Protect computers from invaders
Dentists who are transitioning towards a “paperless” or “chartless” practice understand the importance of the data residing on their computers.
Dentists who are transitioning towards a “paperless” or “chartless” practice understand the importance of the data residing on their computers. Paper-based systems have been replaced with digital records, and this data and its protection are vital to the health of the practice.
In one of my first columns, we looked at the importance of protecting computers against attacks from the outside, since most offices have some sort of Internet connection. As this field continues to evolve, let’s take another look at the different levels of protection.
Traditionally, viruses have been the scourge of the online world. These man-made pieces of software code are designed specifically to create havoc on the computer, whether it’s something as innocuous as a joke to complete erasure of the computer’s hard drives. Therefore, no computer in a dental office should be without anti-virus protection. Some dentists are under the mistaken belief that if only one computer is online, then that computer is the only one that requires protection. This is simply not true! Many viruses and worms can propagate easily over the network to any other computers connected to that online computer. Removing the virus from an infected computer can be successful for a matter of seconds, because the virus can easily reinfect that computer from another network system. There are two basic models of anti-virus protection.
Most smaller offices will simply install a desktop-level anti-virus program on each computer. While Norton’s is the best known, it can cause problems for certain practice management software because it will scan all files passing through the network, slowing the entire network down. Other anti-virus programs providing good results include McAfee, AVG, and NOD32. The other option is to purchase an Enterprise version of anti-virus. In this scenario, the software is installed on the server and protection is provided across the entire network. While these systems offer a better level of control, they can be challenging to set up for the novice and are considerably more expensive than their desktop counterparts.
Spyware and adware
Although viruses and worms can cause a lot of problems, spyware can be equally problematic. Spyware and adware are programs that are installed, either accidentally or without your knowledge. They track your online surfing habits and send that data to other places. Privacy issues aside, these programs eat up your precious computer resources. Spyware-infected machines can slow to a crawl during day-to-day use. The best way to battle these programs is to install a minimum of two anti-spyware programs. Popular ones include Ad-Aware, Spysweeper, and Spybot Search and Destroy. In a recent article in “PC World,” even the best spyware program only found 80 percent of the spy programs, and most were in the 50 to 60 percent range. By running at least two anti-spyware programs, you can increase the odds of removing as many of these programs as possible.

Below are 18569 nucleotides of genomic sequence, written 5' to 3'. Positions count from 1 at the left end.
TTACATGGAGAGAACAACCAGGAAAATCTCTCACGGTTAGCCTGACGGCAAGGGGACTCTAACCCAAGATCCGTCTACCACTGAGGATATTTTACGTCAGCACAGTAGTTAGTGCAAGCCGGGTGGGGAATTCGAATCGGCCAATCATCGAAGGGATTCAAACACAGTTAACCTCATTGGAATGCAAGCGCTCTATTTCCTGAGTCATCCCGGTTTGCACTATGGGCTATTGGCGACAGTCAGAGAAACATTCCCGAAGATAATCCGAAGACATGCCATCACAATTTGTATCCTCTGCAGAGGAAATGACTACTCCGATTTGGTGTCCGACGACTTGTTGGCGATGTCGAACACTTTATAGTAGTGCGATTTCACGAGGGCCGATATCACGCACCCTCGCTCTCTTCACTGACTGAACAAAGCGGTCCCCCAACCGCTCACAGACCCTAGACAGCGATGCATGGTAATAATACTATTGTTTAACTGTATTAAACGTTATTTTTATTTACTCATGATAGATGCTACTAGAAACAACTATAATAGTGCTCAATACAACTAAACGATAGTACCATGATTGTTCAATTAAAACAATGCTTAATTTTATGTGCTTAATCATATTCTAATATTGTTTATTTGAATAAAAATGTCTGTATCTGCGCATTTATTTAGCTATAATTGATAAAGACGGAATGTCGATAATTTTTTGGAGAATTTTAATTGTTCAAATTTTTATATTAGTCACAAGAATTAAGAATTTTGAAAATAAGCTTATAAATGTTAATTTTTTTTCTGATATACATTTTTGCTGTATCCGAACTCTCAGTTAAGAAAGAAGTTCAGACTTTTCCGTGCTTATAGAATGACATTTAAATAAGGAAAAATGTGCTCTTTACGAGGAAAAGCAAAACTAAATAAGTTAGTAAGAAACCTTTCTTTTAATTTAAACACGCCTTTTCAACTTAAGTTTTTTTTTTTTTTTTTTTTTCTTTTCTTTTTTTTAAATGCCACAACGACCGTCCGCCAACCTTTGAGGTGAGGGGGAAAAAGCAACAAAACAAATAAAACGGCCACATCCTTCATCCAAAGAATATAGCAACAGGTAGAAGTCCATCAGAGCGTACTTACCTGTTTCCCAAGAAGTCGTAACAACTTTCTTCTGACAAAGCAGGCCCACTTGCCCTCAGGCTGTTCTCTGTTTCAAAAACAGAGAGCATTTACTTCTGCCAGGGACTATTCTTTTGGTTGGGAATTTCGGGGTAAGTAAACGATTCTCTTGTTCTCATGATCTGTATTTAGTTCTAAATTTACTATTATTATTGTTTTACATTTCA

Online computers are prone to constant attacks from the outside. Many programs will scan your computers to find open ports and unprotected systems. The best method of protecting yourself from these attacks is to install a firewall. If your Internet connection is shared, there’s a very good chance that you have a firewall built into the router. One great advantage of a router is its ability to hide the computer behind it ... the only part of your network visible to the outside world is the router itself. However, in many cases, this is not enough. The best-known software firewall is Zone Alarm. The newest patch for Windows XP, SP2, also has a completely redesigned firewall, although it doesn’t do anything to prevent or recognize outbound attacks or from your computer.
One important consideration with all the above programs is to make sure they are set to update themselves automatically online. New viruses and spyware are found almost daily, and an out-of-date program won’t help much.
As much as we’d like to think otherwise, the Internet is not a safe place. There are many people out there who, unfortunately, have nothing better to do than to prove to themselves that they can compromise the integrity of someone else’s data. Installing and maintaining your data-protection programs is an important component to ensuring you do not become one of the casualties.
Lorne Lavine, DMD, practiced periodontics and implant dentistry for more than 10 years. He is an A+ certified computer repair technician, as well as Network+ certified. He is the president of Dental Technology Consultants, a company that assists dentists in all phases of technology integration in the dental practice. He can be contacted by e-mail at firstname.lastname@example.org or by phone at (866) 204-3398. Visit his Web site at www.thedigitaldentist.com.